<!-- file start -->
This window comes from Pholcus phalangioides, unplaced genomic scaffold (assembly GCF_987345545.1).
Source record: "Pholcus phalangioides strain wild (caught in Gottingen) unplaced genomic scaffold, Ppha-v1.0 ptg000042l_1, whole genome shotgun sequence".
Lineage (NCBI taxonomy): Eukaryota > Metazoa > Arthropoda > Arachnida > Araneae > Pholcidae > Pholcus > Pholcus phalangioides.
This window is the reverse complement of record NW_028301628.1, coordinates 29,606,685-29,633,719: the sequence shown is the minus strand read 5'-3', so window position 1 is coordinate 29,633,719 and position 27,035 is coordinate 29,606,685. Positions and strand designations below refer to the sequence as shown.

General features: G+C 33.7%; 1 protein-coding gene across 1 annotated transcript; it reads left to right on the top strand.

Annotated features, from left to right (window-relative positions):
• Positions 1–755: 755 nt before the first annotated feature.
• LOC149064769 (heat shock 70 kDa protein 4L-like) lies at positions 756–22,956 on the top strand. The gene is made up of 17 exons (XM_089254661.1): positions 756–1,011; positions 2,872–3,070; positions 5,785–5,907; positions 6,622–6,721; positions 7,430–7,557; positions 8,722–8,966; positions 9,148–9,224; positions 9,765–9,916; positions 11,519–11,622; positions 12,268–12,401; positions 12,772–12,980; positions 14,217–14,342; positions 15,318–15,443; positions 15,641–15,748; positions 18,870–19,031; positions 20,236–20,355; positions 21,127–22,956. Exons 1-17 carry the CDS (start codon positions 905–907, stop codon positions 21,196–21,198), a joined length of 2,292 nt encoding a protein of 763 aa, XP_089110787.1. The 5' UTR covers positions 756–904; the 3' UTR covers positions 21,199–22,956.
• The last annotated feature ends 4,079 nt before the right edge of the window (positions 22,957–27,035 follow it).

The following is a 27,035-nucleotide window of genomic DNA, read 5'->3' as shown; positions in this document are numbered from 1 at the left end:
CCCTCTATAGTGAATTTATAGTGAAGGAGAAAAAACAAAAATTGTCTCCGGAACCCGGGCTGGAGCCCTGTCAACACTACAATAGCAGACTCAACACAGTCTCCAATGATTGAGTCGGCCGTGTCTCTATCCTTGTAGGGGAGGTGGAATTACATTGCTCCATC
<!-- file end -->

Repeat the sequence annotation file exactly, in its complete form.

This window comes from Pholcus phalangioides, unplaced genomic scaffold (assembly GCF_987345545.1).
Source record: "Pholcus phalangioides strain wild (caught in Gottingen) unplaced genomic scaffold, Ppha-v1.0 ptg000042l_1, whole genome shotgun sequence".
Lineage (NCBI taxonomy): Eukaryota > Metazoa > Arthropoda > Arachnida > Araneae > Pholcidae > Pholcus > Pholcus phalangioides.
This window is the reverse complement of record NW_028301628.1, coordinates 29,606,685-29,633,719: the sequence shown is the minus strand read 5'-3', so window position 1 is coordinate 29,633,719 and position 27,035 is coordinate 29,606,685. Positions and strand designations below refer to the sequence as shown.

General features: G+C 33.7%; 1 protein-coding gene across 1 annotated transcript; it reads left to right on the top strand.

Annotated features, from left to right (window-relative positions):
• Positions 1–755: 755 nt before the first annotated feature.
• LOC149064769 (heat shock 70 kDa protein 4L-like) lies at positions 756–22,956 on the top strand. The gene is made up of 17 exons (XM_089254661.1): positions 756–1,011; positions 2,872–3,070; positions 5,785–5,907; positions 6,622–6,721; positions 7,430–7,557; positions 8,722–8,966; positions 9,148–9,224; positions 9,765–9,916; positions 11,519–11,622; positions 12,268–12,401; positions 12,772–12,980; positions 14,217–14,342; positions 15,318–15,443; positions 15,641–15,748; positions 18,870–19,031; positions 20,236–20,355; positions 21,127–22,956. Exons 1-17 carry the CDS (start codon positions 905–907, stop codon positions 21,196–21,198), a joined length of 2,292 nt encoding a protein of 763 aa, XP_089110787.1. The 5' UTR covers positions 756–904; the 3' UTR covers positions 21,199–22,956.
• The last annotated feature ends 4,079 nt before the right edge of the window (positions 22,957–27,035 follow it).

The following is a 27,035-nucleotide window of genomic DNA, read 5'->3' as shown; positions in this document are numbered from 1 at the left end:
CCCTCTATAGTGAATTTATAGTGAAGGAGAAAAAACAAAAATTGTCTCCGGAACCCGGGCTGGAGCCCTGTCAACACTACAATAGCAGACTCAACACAGTCTCCAATGATTGAGTCGGCCGTGTCTCTATCCTTGTAGGGGAGGTGGAATTACATTGCTCCATC